I was reminded of Davis’s essay as Trump’s riotous insurrectionists stormed the U.S. Capitol on Wednesday. It will take a while for us to sort through the video evidence and journalistic reporting to see what role religion and ritual played in these “wild” and seemingly unscripted scenes. We know enough already, though, to recognize many of the religious threads that were woven into these latest rites of violence. We might well start with the religion of the Lost Cause, the huge debt the rioters owe to the palpable devotion to the Confederacy still nurtured in rightwing circles (Trump was yet battling the removal of Confederate names from American military bases days before this rampage). Those Confederate flags waving inside the Capitol building or from its balconies looked like the requital of all those who had so piously tended Southern “heritage” and white supremacy for well over a century.
We would need to turn quickly thereafter to the evangelical Protestant nationalism that has wrapped itself in the Trump flag, to all those who showed up with Bibles in hand as their ritualistic prop of white Christian solidarity (much as Trump did for his photo-op in front of St. John’s Church last June to dramatize his supposed vanquishing of the Black Lives Matter movement). One rioter carried a Christian flag into the Senate building; another carried a banner that read “Jesus is my savior/Trump is my president”; many sported T-shirts or baseball caps heralding their combined loyalty to “God, Guns, and Trump”; many were zealous to demonize their enemies—from the media to Nancy Pelosi to Mitt Romney—as profaners of their amalgamated deities. All told, the “heavy religious vibe” among those in attendance was impossible to miss, the liturgical pageantry of the rioting all too plain, if not always easy to decipher: What are we to make, for example, of the two celebrants wearing vestments, emblazoned with an image of the Virgin Mary, who were intoning a Catholic blessing over the gathering, while carrying Jewish shofars? It will take scholars with Davis’s gifts for semiotic analysis to fathom our own rites of violence in all their religious complexity and perversity. We will be facing the challenges raised by the religion-saturated rioting of January 6 for years to come—not only as academics, but also as citizens of a democracy made vulnerable by these latest lords of misrule and those Republican politicians who incited them to overthrow the altars.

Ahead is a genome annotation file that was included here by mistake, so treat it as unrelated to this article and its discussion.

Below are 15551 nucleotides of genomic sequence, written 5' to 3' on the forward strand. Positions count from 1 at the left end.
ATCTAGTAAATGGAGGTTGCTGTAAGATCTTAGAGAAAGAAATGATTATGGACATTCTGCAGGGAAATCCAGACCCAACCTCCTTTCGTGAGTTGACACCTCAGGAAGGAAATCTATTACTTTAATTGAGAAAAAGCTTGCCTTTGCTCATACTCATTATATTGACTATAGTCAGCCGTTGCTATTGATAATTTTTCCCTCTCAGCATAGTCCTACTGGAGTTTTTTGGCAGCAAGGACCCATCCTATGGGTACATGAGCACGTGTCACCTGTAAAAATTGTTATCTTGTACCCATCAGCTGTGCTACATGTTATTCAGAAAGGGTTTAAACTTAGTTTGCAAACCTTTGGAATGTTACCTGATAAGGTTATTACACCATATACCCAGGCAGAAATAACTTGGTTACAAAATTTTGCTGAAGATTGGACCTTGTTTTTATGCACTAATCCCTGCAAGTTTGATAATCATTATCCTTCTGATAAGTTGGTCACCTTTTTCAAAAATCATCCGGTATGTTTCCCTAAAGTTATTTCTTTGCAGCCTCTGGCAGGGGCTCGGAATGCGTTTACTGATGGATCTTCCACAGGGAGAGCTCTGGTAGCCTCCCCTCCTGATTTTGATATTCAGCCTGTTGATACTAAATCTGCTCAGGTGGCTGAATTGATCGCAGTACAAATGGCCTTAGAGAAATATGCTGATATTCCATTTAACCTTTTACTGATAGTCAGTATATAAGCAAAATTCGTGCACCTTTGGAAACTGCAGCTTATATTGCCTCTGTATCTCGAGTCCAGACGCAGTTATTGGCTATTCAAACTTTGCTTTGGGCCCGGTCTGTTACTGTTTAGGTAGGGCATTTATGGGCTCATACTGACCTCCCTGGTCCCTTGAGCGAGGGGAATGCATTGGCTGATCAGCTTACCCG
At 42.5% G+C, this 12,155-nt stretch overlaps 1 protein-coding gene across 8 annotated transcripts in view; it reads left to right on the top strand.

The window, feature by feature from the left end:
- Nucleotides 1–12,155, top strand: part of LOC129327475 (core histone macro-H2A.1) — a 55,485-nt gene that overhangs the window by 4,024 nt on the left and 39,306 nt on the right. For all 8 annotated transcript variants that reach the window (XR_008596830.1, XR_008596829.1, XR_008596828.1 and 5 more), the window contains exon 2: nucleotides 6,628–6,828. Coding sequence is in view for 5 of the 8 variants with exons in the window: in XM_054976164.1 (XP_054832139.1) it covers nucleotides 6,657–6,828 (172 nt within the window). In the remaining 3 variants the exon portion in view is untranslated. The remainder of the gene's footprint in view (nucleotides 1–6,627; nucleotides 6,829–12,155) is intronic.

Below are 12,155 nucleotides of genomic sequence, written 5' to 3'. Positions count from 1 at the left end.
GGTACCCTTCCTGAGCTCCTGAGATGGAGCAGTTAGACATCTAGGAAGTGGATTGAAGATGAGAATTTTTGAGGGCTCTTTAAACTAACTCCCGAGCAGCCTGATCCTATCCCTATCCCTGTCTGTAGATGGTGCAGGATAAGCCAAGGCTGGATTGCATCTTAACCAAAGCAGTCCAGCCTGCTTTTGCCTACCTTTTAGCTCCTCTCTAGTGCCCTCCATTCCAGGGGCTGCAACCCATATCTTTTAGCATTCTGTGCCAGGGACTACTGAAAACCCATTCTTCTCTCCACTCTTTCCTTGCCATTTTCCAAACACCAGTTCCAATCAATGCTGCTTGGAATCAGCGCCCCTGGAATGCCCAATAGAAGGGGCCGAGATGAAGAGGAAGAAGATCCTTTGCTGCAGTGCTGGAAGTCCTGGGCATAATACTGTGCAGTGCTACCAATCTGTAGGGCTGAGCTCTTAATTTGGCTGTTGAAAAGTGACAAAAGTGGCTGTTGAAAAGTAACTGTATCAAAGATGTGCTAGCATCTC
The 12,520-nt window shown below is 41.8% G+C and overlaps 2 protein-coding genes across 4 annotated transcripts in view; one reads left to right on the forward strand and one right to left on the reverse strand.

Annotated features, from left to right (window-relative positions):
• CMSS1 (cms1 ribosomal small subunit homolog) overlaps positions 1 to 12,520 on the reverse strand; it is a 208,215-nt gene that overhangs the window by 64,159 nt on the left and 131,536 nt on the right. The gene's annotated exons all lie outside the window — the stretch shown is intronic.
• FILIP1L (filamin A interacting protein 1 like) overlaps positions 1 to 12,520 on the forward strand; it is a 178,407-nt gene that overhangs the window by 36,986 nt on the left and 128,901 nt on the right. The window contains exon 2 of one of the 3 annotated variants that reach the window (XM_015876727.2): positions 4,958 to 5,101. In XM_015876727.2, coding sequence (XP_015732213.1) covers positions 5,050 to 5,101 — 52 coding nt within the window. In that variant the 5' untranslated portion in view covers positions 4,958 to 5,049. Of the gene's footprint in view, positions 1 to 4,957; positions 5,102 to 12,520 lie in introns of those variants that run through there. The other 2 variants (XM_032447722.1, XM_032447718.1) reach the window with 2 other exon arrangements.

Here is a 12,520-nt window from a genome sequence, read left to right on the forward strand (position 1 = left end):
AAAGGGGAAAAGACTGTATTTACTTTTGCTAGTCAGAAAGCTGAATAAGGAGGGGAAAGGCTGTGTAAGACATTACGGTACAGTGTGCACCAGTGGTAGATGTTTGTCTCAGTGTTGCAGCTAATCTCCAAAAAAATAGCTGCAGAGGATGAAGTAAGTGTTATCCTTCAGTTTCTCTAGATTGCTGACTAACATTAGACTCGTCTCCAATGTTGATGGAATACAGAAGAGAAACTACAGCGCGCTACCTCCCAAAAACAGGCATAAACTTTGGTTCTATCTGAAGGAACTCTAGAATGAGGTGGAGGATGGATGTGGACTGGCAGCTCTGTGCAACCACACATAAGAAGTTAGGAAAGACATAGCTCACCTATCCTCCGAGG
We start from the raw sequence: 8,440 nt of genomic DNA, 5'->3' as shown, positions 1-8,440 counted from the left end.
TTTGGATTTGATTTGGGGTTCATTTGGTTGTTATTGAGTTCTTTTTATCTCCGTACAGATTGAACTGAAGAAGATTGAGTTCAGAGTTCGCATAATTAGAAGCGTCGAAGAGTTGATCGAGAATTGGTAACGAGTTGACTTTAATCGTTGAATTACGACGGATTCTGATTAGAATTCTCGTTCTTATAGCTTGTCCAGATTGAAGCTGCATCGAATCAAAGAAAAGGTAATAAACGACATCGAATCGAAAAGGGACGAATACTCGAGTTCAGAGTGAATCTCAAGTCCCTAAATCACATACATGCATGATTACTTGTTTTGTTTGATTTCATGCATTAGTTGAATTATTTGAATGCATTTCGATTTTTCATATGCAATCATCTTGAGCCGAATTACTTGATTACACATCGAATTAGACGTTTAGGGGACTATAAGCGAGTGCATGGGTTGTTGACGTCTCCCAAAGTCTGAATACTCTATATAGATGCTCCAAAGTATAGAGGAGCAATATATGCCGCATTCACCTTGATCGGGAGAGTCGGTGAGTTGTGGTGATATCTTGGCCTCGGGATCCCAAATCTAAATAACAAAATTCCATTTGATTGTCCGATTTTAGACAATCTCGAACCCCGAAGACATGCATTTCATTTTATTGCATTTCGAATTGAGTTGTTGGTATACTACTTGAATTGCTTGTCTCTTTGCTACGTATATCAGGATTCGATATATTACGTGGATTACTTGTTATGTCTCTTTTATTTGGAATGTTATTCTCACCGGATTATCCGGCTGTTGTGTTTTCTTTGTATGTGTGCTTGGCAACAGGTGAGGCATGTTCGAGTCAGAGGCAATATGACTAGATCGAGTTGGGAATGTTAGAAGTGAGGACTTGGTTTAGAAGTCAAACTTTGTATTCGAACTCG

Lerone A. Martin, Associate Professor of Religion and Politics
I write this letter to white evangelical moderates. I write not as an outsider, but as a son of evangelicalism. I am a born-again believer, my faith nurtured in the cradle of white evangelical churches and schools.
As we confront the aftermath of January 6, there is much blame to go around: President Trump, the legion of violent insurrectionists, Senators Joshua Hawley and Ted Cruz, and the list goes on. They have most certainly sown lies and violence, causing us all to reap the same.